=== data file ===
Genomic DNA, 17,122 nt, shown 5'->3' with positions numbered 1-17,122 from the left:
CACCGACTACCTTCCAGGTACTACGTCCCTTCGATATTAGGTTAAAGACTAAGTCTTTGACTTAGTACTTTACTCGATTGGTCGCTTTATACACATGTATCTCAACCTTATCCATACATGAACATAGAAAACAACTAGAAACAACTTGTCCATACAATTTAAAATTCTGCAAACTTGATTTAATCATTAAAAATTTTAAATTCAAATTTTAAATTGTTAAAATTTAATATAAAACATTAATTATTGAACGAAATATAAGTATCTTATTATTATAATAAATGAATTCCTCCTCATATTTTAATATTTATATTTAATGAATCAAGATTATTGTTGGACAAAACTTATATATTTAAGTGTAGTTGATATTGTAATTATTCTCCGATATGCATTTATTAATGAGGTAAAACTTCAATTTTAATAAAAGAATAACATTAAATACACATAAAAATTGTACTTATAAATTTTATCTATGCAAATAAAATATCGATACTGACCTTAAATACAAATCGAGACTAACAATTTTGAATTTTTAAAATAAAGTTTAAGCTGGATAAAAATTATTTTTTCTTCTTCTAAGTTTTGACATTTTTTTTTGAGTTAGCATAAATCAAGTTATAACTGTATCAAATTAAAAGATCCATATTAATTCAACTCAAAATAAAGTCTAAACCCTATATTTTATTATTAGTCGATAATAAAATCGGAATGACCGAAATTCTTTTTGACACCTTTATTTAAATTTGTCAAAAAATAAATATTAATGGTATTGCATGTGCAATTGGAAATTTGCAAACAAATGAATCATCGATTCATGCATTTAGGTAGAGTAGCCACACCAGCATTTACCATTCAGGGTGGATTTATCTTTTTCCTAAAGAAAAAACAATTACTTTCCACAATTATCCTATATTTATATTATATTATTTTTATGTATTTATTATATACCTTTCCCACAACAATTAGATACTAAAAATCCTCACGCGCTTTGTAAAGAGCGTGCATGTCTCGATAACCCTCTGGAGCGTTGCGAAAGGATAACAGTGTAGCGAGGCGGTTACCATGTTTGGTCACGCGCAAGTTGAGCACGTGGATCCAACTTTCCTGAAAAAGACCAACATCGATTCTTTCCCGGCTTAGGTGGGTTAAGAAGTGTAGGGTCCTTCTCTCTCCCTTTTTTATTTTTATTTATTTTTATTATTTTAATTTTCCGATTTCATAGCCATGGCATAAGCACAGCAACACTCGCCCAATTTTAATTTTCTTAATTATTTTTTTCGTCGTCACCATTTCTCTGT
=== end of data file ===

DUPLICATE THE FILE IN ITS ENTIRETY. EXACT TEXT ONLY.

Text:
Genomic DNA, 17,122 nt, shown 5'->3' with positions numbered 1-17,122 from the left:
CACCGACTACCTTCCAGGTACTACGTCCCTTCGATATTAGGTTAAAGACTAAGTCTTTGACTTAGTACTTTACTCGATTGGTCGCTTTATACACATGTATCTCAACCTTATCCATACATGAACATAGAAAACAACTAGAAACAACTTGTCCATACAATTTAAAATTCTGCAAACTTGATTTAATCATTAAAAATTTTAAATTCAAATTTTAAATTGTTAAAATTTAATATAAAACATTAATTATTGAACGAAATATAAGTATCTTATTATTATAATAAATGAATTCCTCCTCATATTTTAATATTTATATTTAATGAATCAAGATTATTGTTGGACAAAACTTATATATTTAAGTGTAGTTGATATTGTAATTATTCTCCGATATGCATTTATTAATGAGGTAAAACTTCAATTTTAATAAAAGAATAACATTAAATACACATAAAAATTGTACTTATAAATTTTATCTATGCAAATAAAATATCGATACTGACCTTAAATACAAATCGAGACTAACAATTTTGAATTTTTAAAATAAAGTTTAAGCTGGATAAAAATTATTTTTTCTTCTTCTAAGTTTTGACATTTTTTTTTGAGTTAGCATAAATCAAGTTATAACTGTATCAAATTAAAAGATCCATATTAATTCAACTCAAAATAAAGTCTAAACCCTATATTTTATTATTAGTCGATAATAAAATCGGAATGACCGAAATTCTTTTTGACACCTTTATTTAAATTTGTCAAAAAATAAATATTAATGGTATTGCATGTGCAATTGGAAATTTGCAAACAAATGAATCATCGATTCATGCATTTAGGTAGAGTAGCCACACCAGCATTTACCATTCAGGGTGGATTTATCTTTTTCCTAAAGAAAAAACAATTACTTTCCACAATTATCCTATATTTATATTATATTATTTTTATGTATTTATTATATACCTTTCCCACAACAATTAGATACTAAAAATCCTCACGCGCTTTGTAAAGAGCGTGCATGTCTCGATAACCCTCTGGAGCGTTGCGAAAGGATAACAGTGTAGCGAGGCGGTTACCATGTTTGGTCACGCGCAAGTTGAGCACGTGGATCCAACTTTCCTGAAAAAGACCAACATCGATTCTTTCCCGGCTTAGGTGGGTTAAGAAGTGTAGGGTCCTTCTCTCTCCCTTTTTTATTTTTATTTATTTTTATTATTTTAATTTTCCGATTTCATAGCCATGGCATAAGCACAGCAACACTCGCCCAATTTTAATTTTCTTAATTATTTTTTTCGTCGTCACCATTTCTCTGT